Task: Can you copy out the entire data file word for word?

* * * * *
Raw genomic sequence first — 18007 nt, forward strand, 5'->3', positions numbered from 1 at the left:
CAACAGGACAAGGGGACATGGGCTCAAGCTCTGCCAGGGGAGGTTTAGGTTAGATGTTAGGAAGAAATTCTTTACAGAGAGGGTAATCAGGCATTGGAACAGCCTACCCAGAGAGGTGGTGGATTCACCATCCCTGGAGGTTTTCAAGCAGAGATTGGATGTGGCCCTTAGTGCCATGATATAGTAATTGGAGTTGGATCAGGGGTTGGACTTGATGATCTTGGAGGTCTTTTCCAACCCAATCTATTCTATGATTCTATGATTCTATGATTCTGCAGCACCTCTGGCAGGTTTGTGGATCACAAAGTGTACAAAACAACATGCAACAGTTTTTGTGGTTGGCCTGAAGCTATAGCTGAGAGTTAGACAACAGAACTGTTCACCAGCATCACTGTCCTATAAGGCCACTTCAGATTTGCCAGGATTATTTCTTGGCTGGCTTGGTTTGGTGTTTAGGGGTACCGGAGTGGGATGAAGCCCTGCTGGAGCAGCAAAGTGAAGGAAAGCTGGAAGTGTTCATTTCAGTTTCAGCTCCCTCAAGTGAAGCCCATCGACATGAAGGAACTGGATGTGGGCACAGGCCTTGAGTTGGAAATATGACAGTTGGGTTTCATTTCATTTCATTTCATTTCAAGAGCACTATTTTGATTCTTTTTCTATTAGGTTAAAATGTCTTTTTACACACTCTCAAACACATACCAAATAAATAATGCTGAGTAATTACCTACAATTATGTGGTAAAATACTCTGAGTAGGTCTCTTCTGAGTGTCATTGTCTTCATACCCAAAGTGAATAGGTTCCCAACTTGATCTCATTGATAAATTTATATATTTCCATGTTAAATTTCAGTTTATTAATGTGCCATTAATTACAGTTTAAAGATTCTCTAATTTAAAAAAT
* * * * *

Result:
Raw genomic sequence first — 18007 nt, forward strand, 5'->3', positions numbered from 1 at the left:
CAACAGGACAAGGGGACATGGGCTCAAGCTCTGCCAGGGGAGGTTTAGGTTAGATGTTAGGAAGAAATTCTTTACAGAGAGGGTAATCAGGCATTGGAACAGCCTACCCAGAGAGGTGGTGGATTCACCATCCCTGGAGGTTTTCAAGCAGAGATTGGATGTGGCCCTTAGTGCCATGATATAGTAATTGGAGTTGGATCAGGGGTTGGACTTGATGATCTTGGAGGTCTTTTCCAACCCAATCTATTCTATGATTCTATGATTCTATGATTCTGCAGCACCTCTGGCAGGTTTGTGGATCACAAAGTGTACAAAACAACATGCAACAGTTTTTGTGGTTGGCCTGAAGCTATAGCTGAGAGTTAGACAACAGAACTGTTCACCAGCATCACTGTCCTATAAGGCCACTTCAGATTTGCCAGGATTATTTCTTGGCTGGCTTGGTTTGGTGTTTAGGGGTACCGGAGTGGGATGAAGCCCTGCTGGAGCAGCAAAGTGAAGGAAAGCTGGAAGTGTTCATTTCAGTTTCAGCTCCCTCAAGTGAAGCCCATCGACATGAAGGAACTGGATGTGGGCACAGGCCTTGAGTTGGAAATATGACAGTTGGGTTTCATTTCATTTCATTTCATTTCAAGAGCACTATTTTGATTCTTTTTCTATTAGGTTAAAATGTCTTTTTACACACTCTCAAACACATACCAAATAAATAATGCTGAGTAATTACCTACAATTATGTGGTAAAATACTCTGAGTAGGTCTCTTCTGAGTGTCATTGTCTTCATACCCAAAGTGAATAGGTTCCCAACTTGATCTCATTGATAAATTTATATATTTCCATGTTAAATTTCAGTTTATTAATGTGCCATTAATTACAGTTTAAAGATTCTCTAATTTAAAAAAT